A British Columbia engineering science professor has developed a high-resolution scanner that he says will revolutionize how eye diseases are diagnosed to prevent vision loss.
Prof. Marinko Sarunic of Simon Fraser University said doctors currently use low-resolution scanners that can assess the cause of patients' dead retina cells.
"Because the resolution is low, they don't detect small changes, they detect big changes," he said. "What we want is to see the changes to the retinal structure before they're obvious in a person's vision."
A scanner built on billiard-sized tables is now used at a few universities in the world for research purposes but it's too big and complicated for routine diagnosis of diseases such as glaucoma, diabetic retinopathy and wet age-related macular degeneration, Sarunic said.
"The problem is the technology is so inaccessible that it's not in a place where it can help. We want to bring the technology to the clinics, to the front lines, where it does have the potential to help."
Compared with the large, hard-to-use research scanner, his is about the size of a shoe box and uses medical imaging, or optical coherence tomography, for 3-D cross-sectional images of the retina, Sarunic said.
The technology is being licensed to a British Columbia-based startup company that's working on commercializing it with the help of an American backer.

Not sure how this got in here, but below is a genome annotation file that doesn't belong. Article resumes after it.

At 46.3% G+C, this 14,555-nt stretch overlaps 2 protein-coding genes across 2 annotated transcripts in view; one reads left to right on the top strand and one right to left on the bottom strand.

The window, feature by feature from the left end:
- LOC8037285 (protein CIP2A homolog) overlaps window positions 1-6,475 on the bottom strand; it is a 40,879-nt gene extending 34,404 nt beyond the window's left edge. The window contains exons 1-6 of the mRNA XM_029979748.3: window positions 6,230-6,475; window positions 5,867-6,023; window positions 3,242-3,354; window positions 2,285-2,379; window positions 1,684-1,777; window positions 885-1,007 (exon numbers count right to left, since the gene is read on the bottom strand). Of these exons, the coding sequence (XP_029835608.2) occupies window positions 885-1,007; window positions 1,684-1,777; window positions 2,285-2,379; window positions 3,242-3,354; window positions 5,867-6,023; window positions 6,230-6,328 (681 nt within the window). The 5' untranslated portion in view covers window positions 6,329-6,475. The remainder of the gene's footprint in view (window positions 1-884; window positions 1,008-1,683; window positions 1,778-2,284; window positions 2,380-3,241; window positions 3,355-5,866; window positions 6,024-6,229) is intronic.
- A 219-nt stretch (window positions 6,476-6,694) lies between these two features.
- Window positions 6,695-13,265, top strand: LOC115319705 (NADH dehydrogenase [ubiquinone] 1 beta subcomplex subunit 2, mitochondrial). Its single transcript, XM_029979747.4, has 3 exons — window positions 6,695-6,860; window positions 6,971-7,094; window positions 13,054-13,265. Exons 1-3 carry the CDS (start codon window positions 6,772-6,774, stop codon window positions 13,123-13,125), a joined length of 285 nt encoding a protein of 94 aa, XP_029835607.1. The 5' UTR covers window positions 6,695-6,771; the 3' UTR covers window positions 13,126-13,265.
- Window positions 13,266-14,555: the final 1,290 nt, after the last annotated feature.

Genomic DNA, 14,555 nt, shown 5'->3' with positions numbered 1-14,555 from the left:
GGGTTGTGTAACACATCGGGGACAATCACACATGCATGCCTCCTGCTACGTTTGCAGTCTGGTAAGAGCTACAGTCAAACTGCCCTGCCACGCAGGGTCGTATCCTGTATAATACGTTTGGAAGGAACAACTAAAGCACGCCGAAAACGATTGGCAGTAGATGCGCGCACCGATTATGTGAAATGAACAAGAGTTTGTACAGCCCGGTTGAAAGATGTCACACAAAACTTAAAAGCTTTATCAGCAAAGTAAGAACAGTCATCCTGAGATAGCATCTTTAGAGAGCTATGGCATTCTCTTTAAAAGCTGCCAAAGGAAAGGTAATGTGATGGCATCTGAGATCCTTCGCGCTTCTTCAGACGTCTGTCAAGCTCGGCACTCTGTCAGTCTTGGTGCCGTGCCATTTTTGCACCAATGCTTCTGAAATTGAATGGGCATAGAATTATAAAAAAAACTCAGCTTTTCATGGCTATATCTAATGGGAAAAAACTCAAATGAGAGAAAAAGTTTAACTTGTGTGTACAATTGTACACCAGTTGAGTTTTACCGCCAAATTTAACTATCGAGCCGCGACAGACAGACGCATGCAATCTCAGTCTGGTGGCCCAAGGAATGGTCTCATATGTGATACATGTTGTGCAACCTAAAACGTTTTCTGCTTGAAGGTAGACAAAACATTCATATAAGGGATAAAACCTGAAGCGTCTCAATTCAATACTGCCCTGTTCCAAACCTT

Only two other groups are working on similar technology, one in Boston and another in Austria, Sarunic said.
"It's very unique, still, worldwide," he said of the scanner he has spent a decade developing as part of his research with ophthalmologists and vision scientists.
It was tested for eight months at Vancouver General Hospital in 2016 and again for about three months this year and has been well received for its ability to produce images of fine capillaries, blood vessels and photoreceptors, the light-sensitive cells in the retina akin to pixels in a photograph.
Dr. Eduardo Navajas, an ophthalmologist who was involved in the testing at the hospital, said the scanner eliminates the need for dye injections that are currently used to diagnose and monitor eye diseases.
"Early detection of abnormal blood vessels caused by wet (age-related macular degeneration) is essential to saving a patient's vision," Navajas said in a statement.
He said Sarunic's imaging technology has allowed doctors to diagnose and treat eye disease before patients permanently damage their retinas.
The Canadian National Institute for the Blind says about 500,000 Canadians are estimated to be living with significant vision loss from diseases such as age-related macular degeneration, diabetic retinopathy and glaucoma.
Frances Nickerson, a low-vision rehabilitation therapist for the institute, said a 2012 report it did says vision loss cost the health-care system $19 billion.
"It was projected at that time that vision loss was going to increase 30 per cent by 2024," she said, adding that's partly due to the aging population, but people often don't seek medical help until their daily life is affected.
That includes costs for surgeries and visits to eye clinics as well as lost productivity because people who lose their vision tend to become less mobile, depressed from being socially isolated and may fall, often fracturing their hips, she said.
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